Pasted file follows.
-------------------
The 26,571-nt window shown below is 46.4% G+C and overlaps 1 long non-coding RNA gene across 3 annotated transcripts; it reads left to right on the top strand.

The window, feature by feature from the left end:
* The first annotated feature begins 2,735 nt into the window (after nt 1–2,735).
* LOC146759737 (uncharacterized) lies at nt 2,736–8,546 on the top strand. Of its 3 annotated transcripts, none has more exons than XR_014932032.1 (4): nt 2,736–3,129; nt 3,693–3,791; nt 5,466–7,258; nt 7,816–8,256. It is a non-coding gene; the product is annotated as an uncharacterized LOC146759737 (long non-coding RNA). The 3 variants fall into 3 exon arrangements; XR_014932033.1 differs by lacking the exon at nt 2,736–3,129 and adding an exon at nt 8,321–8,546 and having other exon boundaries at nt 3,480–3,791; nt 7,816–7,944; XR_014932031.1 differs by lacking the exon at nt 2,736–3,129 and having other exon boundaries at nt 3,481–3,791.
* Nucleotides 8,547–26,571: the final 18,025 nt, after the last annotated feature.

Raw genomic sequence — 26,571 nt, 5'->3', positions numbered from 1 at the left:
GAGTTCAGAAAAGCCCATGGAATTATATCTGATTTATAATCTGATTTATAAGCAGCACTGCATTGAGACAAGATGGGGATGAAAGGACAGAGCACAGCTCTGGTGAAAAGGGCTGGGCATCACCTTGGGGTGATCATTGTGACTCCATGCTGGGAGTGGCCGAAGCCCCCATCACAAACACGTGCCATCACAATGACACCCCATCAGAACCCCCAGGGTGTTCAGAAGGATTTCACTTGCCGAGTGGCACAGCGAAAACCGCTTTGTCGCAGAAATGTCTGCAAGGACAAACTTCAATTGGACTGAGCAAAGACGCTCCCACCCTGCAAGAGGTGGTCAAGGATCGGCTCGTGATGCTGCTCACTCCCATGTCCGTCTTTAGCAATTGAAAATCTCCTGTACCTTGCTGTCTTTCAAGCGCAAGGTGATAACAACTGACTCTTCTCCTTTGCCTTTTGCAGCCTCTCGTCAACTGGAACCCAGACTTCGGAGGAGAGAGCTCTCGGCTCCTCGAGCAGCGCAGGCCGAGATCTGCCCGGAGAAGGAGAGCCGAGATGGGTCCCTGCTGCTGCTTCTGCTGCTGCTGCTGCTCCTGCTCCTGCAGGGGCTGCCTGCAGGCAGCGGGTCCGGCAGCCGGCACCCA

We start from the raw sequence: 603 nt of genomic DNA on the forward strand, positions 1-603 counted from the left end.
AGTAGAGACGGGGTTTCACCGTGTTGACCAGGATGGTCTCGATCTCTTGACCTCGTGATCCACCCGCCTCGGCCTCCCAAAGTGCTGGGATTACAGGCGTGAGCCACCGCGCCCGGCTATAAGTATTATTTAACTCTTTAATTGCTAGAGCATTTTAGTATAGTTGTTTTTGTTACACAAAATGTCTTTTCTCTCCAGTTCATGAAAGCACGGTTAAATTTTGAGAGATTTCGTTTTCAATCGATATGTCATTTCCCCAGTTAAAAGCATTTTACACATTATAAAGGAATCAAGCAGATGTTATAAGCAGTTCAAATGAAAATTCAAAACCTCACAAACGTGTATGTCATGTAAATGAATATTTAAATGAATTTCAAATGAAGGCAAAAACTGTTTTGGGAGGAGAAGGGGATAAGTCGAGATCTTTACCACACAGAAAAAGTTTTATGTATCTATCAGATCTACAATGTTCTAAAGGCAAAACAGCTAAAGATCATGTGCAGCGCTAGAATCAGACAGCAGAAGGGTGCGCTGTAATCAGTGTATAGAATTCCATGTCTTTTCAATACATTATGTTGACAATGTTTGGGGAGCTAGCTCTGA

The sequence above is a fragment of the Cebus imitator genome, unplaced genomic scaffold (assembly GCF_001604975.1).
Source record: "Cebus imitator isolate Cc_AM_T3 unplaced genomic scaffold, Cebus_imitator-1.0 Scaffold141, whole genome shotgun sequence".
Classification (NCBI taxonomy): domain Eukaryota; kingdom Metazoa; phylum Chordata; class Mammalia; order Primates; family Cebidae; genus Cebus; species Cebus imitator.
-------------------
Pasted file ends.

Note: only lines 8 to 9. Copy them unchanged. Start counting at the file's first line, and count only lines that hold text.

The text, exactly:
We start from the raw sequence: 603 nt of genomic DNA on the forward strand, positions 1-603 counted from the left end.
AGTAGAGACGGGGTTTCACCGTGTTGACCAGGATGGTCTCGATCTCTTGACCTCGTGATCCACCCGCCTCGGCCTCCCAAAGTGCTGGGATTACAGGCGTGAGCCACCGCGCCCGGCTATAAGTATTATTTAACTCTTTAATTGCTAGAGCATTTTAGTATAGTTGTTTTTGTTACACAAAATGTCTTTTCTCTCCAGTTCATGAAAGCACGGTTAAATTTTGAGAGATTTCGTTTTCAATCGATATGTCATTTCCCCAGTTAAAAGCATTTTACACATTATAAAGGAATCAAGCAGATGTTATAAGCAGTTCAAATGAAAATTCAAAACCTCACAAACGTGTATGTCATGTAAATGAATATTTAAATGAATTTCAAATGAAGGCAAAAACTGTTTTGGGAGGAGAAGGGGATAAGTCGAGATCTTTACCACACAGAAAAAGTTTTATGTATCTATCAGATCTACAATGTTCTAAAGGCAAAACAGCTAAAGATCATGTGCAGCGCTAGAATCAGACAGCAGAAGGGTGCGCTGTAATCAGTGTATAGAATTCCATGTCTTTTCAATACATTATGTTGACAATGTTTGGGGAGCTAGCTCTGA